The author never admits that falling into a crevasse was not just a matter of "fate" or "bad luck." He and his partner made some serious errors in judgement, and that the accident could have been avoided. I really don't recommend this book if if you are thinking about climbing Rainier - there is nothing helpful at all here. It is puzzling that the author, whose life revolved around mountaineering, doesn't seemed concerned even a tiny bit with the prevention of another tragic death of a young person in a similar situation. I guess that just doesn't sell well. In contrast, the American Alpine Club's annual "Accidents in North American Mountaineering" is "Published with the intention of informing climbers and preventing subsequent accidents... each report includes a detailed analysis of what went wrong and what precautions could be taken to avoid a similar accident."

The climbers' most serious judgement error was the decision to glissade down the Emmons Glacier because they were tired. This was a pretty big mistake - experienced and prudent mountaineers do not do this.
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Format: Hardcover Vine Customer Review of Free Product ( What's this? )
I feel that after reading this book, I owe Jim Davidson a hug. Nearly 20 years ago, he and his friend Mike Price climbed Mt. Rainier and tragedy instantly struck, killing Mike Price. Davidson had to climb to safety without proper equipment and faced with the loss of his friend, struggled to succeed in surviving.

The book is not so much about mountain climbing, it's about Davidson's survival guilt. It's honest and frank and very courageous for him to admit these feelings. The book is very emotional and is a great story and very compelling. Minor issues with the pacing of the book are overlooked because of the subject Matter. I felt nauseous over Davidson's gutwrenching decision to concentrate on surviving without falling into despair over the loss of his friend.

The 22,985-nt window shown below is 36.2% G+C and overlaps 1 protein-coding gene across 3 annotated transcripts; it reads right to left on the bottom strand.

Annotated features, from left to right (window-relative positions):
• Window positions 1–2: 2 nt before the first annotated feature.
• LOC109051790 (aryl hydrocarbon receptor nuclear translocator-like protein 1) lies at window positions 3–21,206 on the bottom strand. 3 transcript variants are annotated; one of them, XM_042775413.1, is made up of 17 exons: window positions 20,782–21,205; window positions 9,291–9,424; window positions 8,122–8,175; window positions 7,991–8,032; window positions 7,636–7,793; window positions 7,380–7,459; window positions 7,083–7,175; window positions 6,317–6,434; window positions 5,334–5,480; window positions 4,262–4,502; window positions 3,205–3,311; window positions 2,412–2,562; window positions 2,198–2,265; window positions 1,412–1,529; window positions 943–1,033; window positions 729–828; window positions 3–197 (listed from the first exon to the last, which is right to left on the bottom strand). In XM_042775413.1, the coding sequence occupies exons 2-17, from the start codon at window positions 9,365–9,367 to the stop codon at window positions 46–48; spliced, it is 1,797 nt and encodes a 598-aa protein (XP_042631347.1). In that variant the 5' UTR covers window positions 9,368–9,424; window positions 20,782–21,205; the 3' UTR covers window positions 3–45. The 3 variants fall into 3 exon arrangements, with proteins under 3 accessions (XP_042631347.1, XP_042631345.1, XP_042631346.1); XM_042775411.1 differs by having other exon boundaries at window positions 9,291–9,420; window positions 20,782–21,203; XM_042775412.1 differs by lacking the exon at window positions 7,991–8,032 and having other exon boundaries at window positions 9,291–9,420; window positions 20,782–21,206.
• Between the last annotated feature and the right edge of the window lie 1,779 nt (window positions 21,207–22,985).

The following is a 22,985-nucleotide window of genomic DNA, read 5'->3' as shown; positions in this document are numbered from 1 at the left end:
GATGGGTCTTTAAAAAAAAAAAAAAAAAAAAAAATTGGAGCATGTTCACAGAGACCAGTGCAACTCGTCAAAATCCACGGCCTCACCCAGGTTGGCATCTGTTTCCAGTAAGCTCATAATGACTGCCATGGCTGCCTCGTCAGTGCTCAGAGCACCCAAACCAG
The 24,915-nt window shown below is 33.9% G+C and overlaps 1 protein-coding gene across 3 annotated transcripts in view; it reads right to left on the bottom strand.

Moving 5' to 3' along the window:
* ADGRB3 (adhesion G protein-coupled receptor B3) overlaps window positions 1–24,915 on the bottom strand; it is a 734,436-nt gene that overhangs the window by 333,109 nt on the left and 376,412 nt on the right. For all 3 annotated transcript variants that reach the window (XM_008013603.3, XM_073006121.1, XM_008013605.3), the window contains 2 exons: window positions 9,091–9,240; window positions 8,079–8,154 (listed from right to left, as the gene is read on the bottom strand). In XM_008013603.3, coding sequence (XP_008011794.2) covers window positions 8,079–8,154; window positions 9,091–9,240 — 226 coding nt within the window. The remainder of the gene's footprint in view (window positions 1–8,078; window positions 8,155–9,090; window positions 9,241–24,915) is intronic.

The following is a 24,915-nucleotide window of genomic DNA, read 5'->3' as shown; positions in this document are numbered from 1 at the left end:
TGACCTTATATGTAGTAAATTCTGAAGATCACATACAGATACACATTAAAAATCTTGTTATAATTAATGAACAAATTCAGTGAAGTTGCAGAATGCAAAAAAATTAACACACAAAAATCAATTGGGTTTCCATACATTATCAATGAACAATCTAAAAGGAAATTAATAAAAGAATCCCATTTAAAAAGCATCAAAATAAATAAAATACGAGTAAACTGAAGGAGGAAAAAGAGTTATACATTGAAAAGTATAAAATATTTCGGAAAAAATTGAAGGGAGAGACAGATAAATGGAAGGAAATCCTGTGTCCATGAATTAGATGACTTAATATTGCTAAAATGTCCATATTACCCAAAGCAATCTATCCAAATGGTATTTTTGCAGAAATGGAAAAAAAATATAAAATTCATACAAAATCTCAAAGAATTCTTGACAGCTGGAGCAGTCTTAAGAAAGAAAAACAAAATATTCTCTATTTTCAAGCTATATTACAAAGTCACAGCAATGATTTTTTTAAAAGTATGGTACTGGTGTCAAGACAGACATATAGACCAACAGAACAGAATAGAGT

This book is very powerful, and you can tell how much this weighs on Davidson's soul even two decades on. And yet he prevails.
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Format: Hardcover Vine Customer Review of Free Product ( What's this? )
"Resources in this world are not distributed evenly, especially the precious gift of time."

When you take risks, the consequences can be horrible and deadly. If you don't take risks, the consequences will eventually be deadly anyway, it just may take longer. Jim Davidson and Mike Price, climbing buddies and friends, took the risks and Mike paid with his early death. Jim, given the situation he was in, should have died. He didn't. This story tells how the two men came to be stuck on a tiny snow ledge 80 feet down a crevasse, with unknown depths left to fall should the ledge break or they fall off.

This is a story that will appeal to climbers and us less brave souls, the armchair adventure voyeurs. It is more than a climbing story. It is about friendship, challenge, survival guilt. It is about doing the impossible when you know it is impossible but it is your only choice. And it is about how others view you when two people set out and only one comes back.

I learned about things I don't even want to contemplate, especially "corking," a term new to me but one I'll never forget. Because I am not a climber (and, for the record, don't intend to become one), I had to pay close attention to the explanations of climbing and the equipment used, and the authors went to great lengths to help me understand. The bravery of the rangers and volunteers, people who are risking their own lives to save others, is inspiring. What courage that must take.

At the beginning of the book, there were too many time jumps for me to keep the time line straight. The writing was occasionally uneven, much better in some places than in others. I liked hearing about Mr. Davidson's early life, his summer jobs working with his dad, jobs that no sane person would undertake.